Virginia Gov. Ralph Northam announced plans Thursday to remove a statue of Gen. Robert E. Lee along Richmond’s prominent Monument Avenue.
The Democratic governor said during a press conference that the removal is the start of “a new course in Virginia’s history”
“Think about the message this sends to people coming from around the world to visit the capital city of one of the largest states in the country,” he said. “Or to young children. What do you say when a 6-year-old African American little girl looks you in the eye, and says, ‘What does this big statue mean? Why is it here?’”
The move is a long-awaited victory for civil rights activists who have called for the removal of the monument to the Confederacy.
The Virginia Legislative Black Caucus said Wednesday in a statement that removing the monument is “a step in the right direction in the continued fight to address institutional racism, systemic disparities, and remaining vestiges of Jim Crow in our Commonwealth.”
“These Confederate monuments are a symbol of racism, oppression, and hate,” the group said. “It coincides with similar actions, such as with the removal of the confederate statue at Appomattox in Alexandria and with plans to remove the Fredericksburg slave auction block this month.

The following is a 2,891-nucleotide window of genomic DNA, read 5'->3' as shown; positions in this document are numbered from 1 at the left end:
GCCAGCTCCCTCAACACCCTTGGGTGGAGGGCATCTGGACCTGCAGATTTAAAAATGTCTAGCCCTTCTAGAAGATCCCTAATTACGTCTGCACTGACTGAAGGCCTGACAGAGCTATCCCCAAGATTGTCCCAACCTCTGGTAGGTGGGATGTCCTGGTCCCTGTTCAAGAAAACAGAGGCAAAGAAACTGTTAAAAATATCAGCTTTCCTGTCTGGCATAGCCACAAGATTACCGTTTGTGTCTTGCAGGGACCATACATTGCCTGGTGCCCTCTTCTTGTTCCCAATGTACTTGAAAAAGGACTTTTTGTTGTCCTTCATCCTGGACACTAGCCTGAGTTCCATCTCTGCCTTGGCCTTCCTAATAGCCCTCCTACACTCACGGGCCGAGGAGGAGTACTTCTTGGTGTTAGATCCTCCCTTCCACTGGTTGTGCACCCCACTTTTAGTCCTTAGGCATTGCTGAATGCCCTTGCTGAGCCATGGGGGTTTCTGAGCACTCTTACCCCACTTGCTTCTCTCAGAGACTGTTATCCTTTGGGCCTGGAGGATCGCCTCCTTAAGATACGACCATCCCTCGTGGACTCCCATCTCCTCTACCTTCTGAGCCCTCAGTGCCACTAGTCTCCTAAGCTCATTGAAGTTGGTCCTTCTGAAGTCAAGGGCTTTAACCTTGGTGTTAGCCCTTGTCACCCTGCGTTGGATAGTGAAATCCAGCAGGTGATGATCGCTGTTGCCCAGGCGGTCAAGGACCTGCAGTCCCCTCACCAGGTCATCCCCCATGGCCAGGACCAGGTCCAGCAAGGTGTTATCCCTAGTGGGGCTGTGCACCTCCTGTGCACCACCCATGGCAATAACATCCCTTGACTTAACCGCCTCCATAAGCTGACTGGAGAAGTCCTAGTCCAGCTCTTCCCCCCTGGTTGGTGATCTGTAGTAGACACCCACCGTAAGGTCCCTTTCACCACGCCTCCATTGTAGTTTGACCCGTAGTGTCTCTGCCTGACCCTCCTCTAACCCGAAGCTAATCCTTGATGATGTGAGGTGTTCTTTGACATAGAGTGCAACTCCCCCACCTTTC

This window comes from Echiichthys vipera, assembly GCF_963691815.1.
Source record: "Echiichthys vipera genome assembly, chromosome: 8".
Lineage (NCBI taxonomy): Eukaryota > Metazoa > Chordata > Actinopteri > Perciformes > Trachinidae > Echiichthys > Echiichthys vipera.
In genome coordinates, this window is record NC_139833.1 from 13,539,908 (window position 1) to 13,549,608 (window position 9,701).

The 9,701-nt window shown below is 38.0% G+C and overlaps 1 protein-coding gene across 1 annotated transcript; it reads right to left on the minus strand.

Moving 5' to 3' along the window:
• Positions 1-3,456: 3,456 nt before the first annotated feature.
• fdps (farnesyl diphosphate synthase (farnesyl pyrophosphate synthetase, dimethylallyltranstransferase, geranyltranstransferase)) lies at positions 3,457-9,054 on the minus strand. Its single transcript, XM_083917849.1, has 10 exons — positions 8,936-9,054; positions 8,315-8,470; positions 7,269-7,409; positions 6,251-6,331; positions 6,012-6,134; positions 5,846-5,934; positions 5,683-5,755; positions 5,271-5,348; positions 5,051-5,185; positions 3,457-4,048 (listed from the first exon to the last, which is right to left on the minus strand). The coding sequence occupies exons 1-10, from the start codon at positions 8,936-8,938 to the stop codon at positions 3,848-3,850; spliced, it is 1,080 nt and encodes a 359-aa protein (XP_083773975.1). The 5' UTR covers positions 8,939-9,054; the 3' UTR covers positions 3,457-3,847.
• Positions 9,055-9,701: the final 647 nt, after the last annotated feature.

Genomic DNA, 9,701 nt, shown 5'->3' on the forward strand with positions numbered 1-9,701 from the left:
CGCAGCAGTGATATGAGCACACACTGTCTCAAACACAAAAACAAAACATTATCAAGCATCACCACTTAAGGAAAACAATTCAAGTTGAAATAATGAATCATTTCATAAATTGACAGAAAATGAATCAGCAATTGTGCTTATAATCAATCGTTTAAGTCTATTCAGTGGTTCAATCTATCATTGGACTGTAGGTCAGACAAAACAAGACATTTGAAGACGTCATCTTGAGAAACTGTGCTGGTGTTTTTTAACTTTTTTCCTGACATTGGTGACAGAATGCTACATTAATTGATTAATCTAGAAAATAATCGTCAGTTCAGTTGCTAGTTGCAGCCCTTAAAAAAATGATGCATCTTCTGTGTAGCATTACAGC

Richmond Mayor Levar Stoney has also announced plans to remove other Confederate monuments along the Richmond thoroughfare, which include statues of Confederate President Jefferson Davis and Confederate Gens. Stonewall Jackson and J.E.B. Stuart.
Stoney said he would introduce an ordinance July 1 to have the statues removed.
“I appreciate the recommendations of the Monument Avenue Commission — those were the appropriate recommendations at the time,” Stoney said in a statement, referencing a panel he established that studied what should be done with the monuments and recommended the removal of the Davis tribute. “But times have changed and removing these statues will allow the healing process to begin for so many Black Richmonders and Virginians. Richmond is no longer the Capital of the Confederacy — it is filled with diversity and love for all — and we need to demonstrate that.”
Plans for removal come amid nationwide turmoil over the death of George Floyd, a Black man who died after a Minneapolis police officer pressed his knee into Floyd’s neck for several minutes.